So you may recall last year how I complained bitterly about the madness that’s also known as Black Friday.
This year I feel a little guilty about what I said.
And while I’m glad that we didn’t see the stampedes this time that we had in previous years, I’m a little disappointed that retailers didn’t make the sales that they were expecting to.
By all accounts Black Friday was a catastrophic flop, especially for physical shops.
The reason for that is a combination of fear of Coronavirus infection, and quite simply a lack of money.
Even those who do have some spare cash are hanging onto it because they don’t know what the future holds.
As I’ve said before, Covid-19 has ripped the carpet of security from underneath all of us.
Jobs that were previously seen as very secure, no longer feel that way, so people the world over no longer spend as freely as they used to.
And let’s face it, on Black Friday many people buy things that they simply do not need. Because who can resist a good bargain?
And that is really the problem. Many are now asking how good our Black Friday bargains really are, especially when you compare them against the sales that people in other parts of the world enjoy.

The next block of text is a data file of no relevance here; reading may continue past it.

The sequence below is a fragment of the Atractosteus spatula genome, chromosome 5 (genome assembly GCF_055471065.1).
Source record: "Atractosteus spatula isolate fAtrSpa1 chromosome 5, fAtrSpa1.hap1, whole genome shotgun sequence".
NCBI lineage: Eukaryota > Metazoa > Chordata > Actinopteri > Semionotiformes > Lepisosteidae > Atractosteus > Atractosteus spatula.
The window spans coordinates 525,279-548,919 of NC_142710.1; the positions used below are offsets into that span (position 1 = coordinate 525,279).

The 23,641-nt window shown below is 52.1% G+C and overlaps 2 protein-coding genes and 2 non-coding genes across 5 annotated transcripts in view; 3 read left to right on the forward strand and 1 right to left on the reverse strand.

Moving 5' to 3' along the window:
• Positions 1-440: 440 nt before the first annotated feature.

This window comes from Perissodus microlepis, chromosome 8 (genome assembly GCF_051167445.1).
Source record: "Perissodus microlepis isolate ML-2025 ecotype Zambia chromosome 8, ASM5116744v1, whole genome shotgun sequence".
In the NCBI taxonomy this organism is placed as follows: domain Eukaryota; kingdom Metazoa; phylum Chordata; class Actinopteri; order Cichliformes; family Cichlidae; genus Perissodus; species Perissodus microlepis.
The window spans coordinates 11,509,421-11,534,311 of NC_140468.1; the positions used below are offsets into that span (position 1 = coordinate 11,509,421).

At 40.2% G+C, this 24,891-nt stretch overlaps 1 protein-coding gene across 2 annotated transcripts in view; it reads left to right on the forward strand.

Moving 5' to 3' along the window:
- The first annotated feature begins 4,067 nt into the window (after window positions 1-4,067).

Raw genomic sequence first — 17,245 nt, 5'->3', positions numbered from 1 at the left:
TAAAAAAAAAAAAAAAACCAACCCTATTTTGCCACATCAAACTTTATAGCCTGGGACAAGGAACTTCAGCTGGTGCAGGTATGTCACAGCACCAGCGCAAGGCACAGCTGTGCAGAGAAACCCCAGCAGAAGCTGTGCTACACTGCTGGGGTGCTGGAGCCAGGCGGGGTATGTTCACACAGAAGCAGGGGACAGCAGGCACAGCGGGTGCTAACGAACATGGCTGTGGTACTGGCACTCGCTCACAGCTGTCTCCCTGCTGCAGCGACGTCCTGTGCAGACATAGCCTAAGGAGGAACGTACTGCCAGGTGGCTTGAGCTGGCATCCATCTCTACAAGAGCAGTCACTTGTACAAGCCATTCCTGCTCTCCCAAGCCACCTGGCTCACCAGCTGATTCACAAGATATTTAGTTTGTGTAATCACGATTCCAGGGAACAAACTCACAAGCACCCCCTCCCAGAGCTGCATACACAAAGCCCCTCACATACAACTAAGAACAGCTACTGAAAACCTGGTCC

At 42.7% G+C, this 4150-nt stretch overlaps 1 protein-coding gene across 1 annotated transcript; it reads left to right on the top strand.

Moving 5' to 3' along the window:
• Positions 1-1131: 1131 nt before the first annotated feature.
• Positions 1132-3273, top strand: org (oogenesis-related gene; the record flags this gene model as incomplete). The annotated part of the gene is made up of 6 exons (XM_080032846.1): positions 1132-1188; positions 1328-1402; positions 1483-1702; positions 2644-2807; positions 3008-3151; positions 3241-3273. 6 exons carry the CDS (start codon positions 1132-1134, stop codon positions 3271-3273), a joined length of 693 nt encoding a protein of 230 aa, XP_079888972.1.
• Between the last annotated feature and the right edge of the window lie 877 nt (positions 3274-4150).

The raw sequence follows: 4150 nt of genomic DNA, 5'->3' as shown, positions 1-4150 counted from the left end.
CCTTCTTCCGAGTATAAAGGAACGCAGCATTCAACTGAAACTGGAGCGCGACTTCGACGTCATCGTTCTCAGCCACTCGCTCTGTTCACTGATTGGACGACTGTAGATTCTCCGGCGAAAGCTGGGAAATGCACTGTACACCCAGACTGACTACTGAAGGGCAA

Those genuine bargains on appliances and devices are often well over 50%.
By contrast, I have heard stories of South Africans saying they’ve seen a Black Friday sale item for almost the same price that it normally is, and sometimes even more.
In fact, social media bashed one of the biggest online retailers again this year.
Many complained that they inflate the original price to make the discount seem larger than it actually is.
Some shoppers even posted evidence of having paid less for items on normal shopping days before Black Friday.
Whatever the truth is, retailers could have done with a boost this year. Not just for themselves, but also to retain their staff and to ensure bonuses, which I’m sure few people will be getting.
One of the urban legends around Black Friday is that it was conceived to get retailers out of the red and into the black ahead of the festive season.
But from the looks of it, with all the money they would have spent advertising their deals, this Black Friday may have put them even deeper in the red.